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A Dialogue On Poetic Morality
by [?]

God sent a poet to reform His earth.–A. MARY F. ROBINSON.

“And meanwhile, what have you written?” asked Baldwin, tickling the flies with his whip from off the horse’s head, as they slowly ascended, in the autumn afternoon, the hill of Montetramito, which with its ilex and myrtle-grown black rocks, and its crumbling mounds, where the bright green spruce pine clings to the washed-away scarlet sand, separates the green and fertile plain of Lucca from the marshes of the Pisan sea-shore. The two friends had met only an hour or so before at the foot of the Apennine pass, and would part in not much more again. “And what have you written?” repeated Baldwin.

“Nothing,” answered the younger man, drearily, leaning back languidly in the rickety little carriage. “Nothing, or rather too much; I don’t know which. Is trash too much or too little? Anyhow, there’s none of it remaining. I thrust all my manuscripts into my stove at Dresden, and the chimney took fire in consequence. That’s the tragic history of all my poetical labours of the last two years.” And Cyril, lying back in the carriage with his arms folded beneath his head, smiled half-sadly, half whimsically in the face of his friend.

But Baldwin did not laugh.

“Cyril,” he answered, “do you remember on a birthday of yours–you were a tiny boy, brought up like a girl, with curls and beautiful hands–one of your sisters dared you to throw your presents into the garden well, and you did it, before a number of admiring little girls: you felt quite a hero or a little saint, didn’t you? And then my little hero was suddenly collared by a big boy fresh from school, who was his friend Baldwin, and who pulled his ears soundly and told him to respect people’s presents a little more. Do you remember that? Well; I now see that, with all your growing up, and writing, and philosophising, and talking about duty and self-sacrifice, you are just the self-same womanish and uncontrolled poseur, the same romantic braggadoccio that you were at seven. I have no patience with you!” And Baldwin whisked the whip angrily at the flies.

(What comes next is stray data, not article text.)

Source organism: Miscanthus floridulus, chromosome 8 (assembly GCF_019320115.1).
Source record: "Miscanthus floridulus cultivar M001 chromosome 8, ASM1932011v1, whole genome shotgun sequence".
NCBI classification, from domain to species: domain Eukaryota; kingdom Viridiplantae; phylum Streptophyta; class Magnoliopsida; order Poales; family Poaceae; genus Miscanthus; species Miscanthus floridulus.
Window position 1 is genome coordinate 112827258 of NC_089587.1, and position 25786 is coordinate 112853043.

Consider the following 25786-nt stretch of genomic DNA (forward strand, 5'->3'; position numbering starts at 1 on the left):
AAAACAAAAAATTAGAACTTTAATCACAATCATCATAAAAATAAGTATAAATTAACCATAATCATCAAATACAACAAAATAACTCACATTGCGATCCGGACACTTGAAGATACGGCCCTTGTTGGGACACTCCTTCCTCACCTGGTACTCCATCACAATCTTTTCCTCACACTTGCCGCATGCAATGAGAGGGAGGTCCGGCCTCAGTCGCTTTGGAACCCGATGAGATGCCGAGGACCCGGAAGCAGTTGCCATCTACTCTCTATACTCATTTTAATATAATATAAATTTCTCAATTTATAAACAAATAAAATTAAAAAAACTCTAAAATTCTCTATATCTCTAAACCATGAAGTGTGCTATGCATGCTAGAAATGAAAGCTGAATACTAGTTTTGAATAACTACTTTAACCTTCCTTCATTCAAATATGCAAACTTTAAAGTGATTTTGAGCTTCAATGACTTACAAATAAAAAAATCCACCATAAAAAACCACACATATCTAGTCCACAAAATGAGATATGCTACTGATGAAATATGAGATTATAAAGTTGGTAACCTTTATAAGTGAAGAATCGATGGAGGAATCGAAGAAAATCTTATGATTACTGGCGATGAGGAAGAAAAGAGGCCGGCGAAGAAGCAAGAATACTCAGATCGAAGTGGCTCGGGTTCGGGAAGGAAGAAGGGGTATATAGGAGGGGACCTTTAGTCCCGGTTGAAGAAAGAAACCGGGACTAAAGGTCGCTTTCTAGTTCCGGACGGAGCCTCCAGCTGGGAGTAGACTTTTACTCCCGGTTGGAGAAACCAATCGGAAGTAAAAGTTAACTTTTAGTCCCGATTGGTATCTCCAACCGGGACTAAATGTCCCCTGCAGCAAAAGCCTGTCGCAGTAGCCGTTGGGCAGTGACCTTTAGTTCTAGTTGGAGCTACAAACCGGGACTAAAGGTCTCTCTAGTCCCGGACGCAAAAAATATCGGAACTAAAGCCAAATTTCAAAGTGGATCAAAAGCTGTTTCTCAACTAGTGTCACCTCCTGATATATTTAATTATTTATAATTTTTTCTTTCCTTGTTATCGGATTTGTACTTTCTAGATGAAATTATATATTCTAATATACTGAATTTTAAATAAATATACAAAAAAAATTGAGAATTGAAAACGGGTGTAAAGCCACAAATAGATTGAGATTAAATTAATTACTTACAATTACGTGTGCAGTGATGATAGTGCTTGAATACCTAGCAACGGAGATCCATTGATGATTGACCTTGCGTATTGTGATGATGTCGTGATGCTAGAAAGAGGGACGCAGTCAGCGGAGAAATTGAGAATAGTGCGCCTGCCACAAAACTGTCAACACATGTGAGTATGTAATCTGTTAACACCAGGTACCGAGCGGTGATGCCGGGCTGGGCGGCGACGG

“Mere conceit: effeminate heroics again!” he went on. “Oh no, we must do the very best! Be Shakespeare at least! Anything short of that would be derogatory to our kingly nature! no idea of selecting the good (because in whatever you do there must be talent), and trying to develop it; no idea of doing the best with what gifts you have! For you are not going to tell me that two years of your work was mere rubbish–contained nothing of value. But, in point of fact, you don’t care sufficiently for your art to be satisfied to be the most you can; ’tis mere vanity with you.”

Cyril became very red, but did not interrupt.

“I am sorry you think so ill of me,” he said sadly, “and I dare say I have given you good cause. I dare say I am all the things you say–vain, and womanish, and insolently dissatisfied with myself, and idiotically heroic. But not in this case, I assure you. I will explain why I thought it right to do that. You see I know myself very well now. I know my dangers; I am not like you–I am easily swayed. Had those poems remained in existence, had I taken them to England, I am sure I should not have resisted the temptation of showing them to my old encouragers, of publishing them probably; and then, after the success of my other book, and all their grand prophecies, the critics would have had to praise up this one too; and I should have been drifted back again into being a poet. Now, as I wrote you several times–only, of course, you thought it all humbug and affectation–such a poet as I could be I am determined I will not be. It was an act of self-defence–defence of whatever of good there may be in me.”